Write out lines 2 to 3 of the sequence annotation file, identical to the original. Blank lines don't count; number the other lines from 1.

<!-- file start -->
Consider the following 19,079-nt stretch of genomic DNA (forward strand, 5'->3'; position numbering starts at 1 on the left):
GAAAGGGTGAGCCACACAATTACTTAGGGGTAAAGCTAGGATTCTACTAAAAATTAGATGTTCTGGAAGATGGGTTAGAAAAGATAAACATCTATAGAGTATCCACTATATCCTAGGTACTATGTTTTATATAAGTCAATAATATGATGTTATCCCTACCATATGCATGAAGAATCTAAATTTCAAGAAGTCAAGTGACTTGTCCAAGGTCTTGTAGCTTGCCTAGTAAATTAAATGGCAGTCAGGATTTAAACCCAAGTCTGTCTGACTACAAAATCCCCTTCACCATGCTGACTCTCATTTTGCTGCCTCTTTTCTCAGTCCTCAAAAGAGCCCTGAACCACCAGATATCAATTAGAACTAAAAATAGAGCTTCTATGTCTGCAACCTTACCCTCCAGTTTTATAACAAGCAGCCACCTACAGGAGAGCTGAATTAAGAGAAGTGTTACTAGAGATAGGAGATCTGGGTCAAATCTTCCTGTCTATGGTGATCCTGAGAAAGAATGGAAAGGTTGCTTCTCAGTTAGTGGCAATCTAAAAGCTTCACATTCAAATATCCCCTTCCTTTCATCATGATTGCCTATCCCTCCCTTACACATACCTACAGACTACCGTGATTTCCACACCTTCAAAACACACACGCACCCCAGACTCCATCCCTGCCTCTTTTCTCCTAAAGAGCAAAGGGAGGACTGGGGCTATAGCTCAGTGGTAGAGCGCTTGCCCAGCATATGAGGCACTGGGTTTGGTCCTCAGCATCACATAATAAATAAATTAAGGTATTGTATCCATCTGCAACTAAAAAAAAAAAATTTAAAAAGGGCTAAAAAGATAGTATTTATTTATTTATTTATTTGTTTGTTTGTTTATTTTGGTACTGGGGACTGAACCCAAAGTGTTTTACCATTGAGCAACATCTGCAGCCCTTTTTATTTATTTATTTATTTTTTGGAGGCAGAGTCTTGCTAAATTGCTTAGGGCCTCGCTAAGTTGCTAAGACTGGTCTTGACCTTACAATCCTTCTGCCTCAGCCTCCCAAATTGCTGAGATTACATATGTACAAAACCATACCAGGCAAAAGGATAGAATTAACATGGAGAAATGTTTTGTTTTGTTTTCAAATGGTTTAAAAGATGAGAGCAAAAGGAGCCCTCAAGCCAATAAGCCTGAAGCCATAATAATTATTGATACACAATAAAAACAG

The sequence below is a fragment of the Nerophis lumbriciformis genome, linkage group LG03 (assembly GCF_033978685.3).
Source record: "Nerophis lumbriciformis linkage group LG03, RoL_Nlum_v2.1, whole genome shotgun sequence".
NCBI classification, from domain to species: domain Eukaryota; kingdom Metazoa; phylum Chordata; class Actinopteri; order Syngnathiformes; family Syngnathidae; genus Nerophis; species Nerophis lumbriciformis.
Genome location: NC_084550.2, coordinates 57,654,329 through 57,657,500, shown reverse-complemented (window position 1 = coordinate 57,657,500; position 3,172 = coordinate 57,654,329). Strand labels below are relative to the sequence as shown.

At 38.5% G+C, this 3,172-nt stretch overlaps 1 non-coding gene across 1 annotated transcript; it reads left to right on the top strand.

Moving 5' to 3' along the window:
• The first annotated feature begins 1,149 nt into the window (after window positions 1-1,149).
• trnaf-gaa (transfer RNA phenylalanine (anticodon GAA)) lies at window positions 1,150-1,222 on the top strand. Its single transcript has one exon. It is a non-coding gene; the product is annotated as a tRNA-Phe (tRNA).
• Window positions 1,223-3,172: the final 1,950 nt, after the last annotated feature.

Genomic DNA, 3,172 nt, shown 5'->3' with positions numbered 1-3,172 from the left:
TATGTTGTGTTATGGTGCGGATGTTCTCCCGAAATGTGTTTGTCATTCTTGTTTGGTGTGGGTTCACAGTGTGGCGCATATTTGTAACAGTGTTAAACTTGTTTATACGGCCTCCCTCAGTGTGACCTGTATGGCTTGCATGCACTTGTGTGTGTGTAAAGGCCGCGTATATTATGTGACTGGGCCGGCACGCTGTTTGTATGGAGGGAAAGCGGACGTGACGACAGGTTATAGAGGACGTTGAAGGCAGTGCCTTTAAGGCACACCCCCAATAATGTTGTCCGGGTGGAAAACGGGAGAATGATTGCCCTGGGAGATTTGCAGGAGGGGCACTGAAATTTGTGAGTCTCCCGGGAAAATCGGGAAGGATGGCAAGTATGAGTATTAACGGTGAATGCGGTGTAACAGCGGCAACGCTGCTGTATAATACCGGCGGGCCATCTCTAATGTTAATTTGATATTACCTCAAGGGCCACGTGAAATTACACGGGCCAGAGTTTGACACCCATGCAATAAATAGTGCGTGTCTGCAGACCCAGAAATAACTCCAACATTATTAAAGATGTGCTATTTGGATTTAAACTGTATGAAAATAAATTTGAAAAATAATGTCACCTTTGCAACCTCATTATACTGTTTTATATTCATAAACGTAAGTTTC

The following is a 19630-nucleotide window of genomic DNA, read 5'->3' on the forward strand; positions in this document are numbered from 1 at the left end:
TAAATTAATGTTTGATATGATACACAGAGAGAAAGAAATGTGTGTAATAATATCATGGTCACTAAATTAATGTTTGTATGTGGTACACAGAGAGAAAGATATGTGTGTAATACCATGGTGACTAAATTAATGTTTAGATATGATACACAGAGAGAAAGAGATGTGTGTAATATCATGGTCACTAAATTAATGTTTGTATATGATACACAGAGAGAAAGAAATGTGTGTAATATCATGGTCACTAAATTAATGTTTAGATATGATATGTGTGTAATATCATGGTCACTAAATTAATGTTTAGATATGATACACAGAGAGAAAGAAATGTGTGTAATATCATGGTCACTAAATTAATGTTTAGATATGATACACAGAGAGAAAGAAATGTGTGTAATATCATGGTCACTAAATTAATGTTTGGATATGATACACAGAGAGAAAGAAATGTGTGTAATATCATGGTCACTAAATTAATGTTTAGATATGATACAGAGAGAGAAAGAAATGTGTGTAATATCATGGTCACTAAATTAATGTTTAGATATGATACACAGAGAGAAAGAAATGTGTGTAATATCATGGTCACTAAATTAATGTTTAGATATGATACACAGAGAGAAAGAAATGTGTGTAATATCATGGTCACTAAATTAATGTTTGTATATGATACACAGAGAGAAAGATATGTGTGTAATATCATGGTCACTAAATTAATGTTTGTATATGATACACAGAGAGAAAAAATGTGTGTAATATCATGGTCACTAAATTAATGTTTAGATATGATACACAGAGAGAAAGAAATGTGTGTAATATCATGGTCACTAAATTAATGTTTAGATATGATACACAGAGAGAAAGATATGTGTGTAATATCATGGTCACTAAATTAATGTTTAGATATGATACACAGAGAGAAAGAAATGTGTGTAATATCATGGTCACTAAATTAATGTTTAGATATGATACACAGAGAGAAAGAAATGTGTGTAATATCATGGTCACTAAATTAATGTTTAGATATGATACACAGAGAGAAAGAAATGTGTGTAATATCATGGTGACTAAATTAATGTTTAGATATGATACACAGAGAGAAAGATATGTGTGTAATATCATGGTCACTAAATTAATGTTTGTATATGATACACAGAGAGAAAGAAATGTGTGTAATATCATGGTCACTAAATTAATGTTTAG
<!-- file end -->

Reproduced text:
GAAAGGGTGAGCCACACAATTACTTAGGGGTAAAGCTAGGATTCTACTAAAAATTAGATGTTCTGGAAGATGGGTTAGAAAAGATAAACATCTATAGAGTATCCACTATATCCTAGGTACTATGTTTTATATAAGTCAATAATATGATGTTATCCCTACCATATGCATGAAGAATCTAAATTTCAAGAAGTCAAGTGACTTGTCCAAGGTCTTGTAGCTTGCCTAGTAAATTAAATGGCAGTCAGGATTTAAACCCAAGTCTGTCTGACTACAAAATCCCCTTCACCATGCTGACTCTCATTTTGCTGCCTCTTTTCTCAGTCCTCAAAAGAGCCCTGAACCACCAGATATCAATTAGAACTAAAAATAGAGCTTCTATGTCTGCAACCTTACCCTCCAGTTTTATAACAAGCAGCCACCTACAGGAGAGCTGAATTAAGAGAAGTGTTACTAGAGATAGGAGATCTGGGTCAAATCTTCCTGTCTATGGTGATCCTGAGAAAGAATGGAAAGGTTGCTTCTCAGTTAGTGGCAATCTAAAAGCTTCACATTCAAATATCCCCTTCCTTTCATCATGATTGCCTATCCCTCCCTTACACATACCTACAGACTACCGTGATTTCCACACCTTCAAAACACACACGCACCCCAGACTCCATCCCTGCCTCTTTTCTCCTAAAGAGCAAAGGGAGGACTGGGGCTATAGCTCAGTGGTAGAGCGCTTGCCCAGCATATGAGGCACTGGGTTTGGTCCTCAGCATCACATAATAAATAAATTAAGGTATTGTATCCATCTGCAACTAAAAAAAAAAAATTTAAAAAGGGCTAAAAAGATAGTATTTATTTATTTATTTATTTGTTTGTTTGTTTATTTTGGTACTGGGGACTGAACCCAAAGTGTTTTACCATTGAGCAACATCTGCAGCCCTTTTTATTTATTTATTTATTTTTTGGAGGCAGAGTCTTGCTAAATTGCTTAGGGCCTCGCTAAGTTGCTAAGACTGGTCTTGACCTTACAATCCTTCTGCCTCAGCCTCCCAAATTGCTGAGATTACATATGTACAAAACCATACCAGGCAAAAGGATAGAATTAACATGGAGAAATGTTTTGTTTTGTTTTCAAATGGTTTAAAAGATGAGAGCAAAAGGAGCCCTCAAGCCAATAAGCCTGAAGCCATAATAATTATTGATACACAATAAAAACAG

The sequence below is a fragment of the Nerophis lumbriciformis genome, linkage group LG03 (assembly GCF_033978685.3).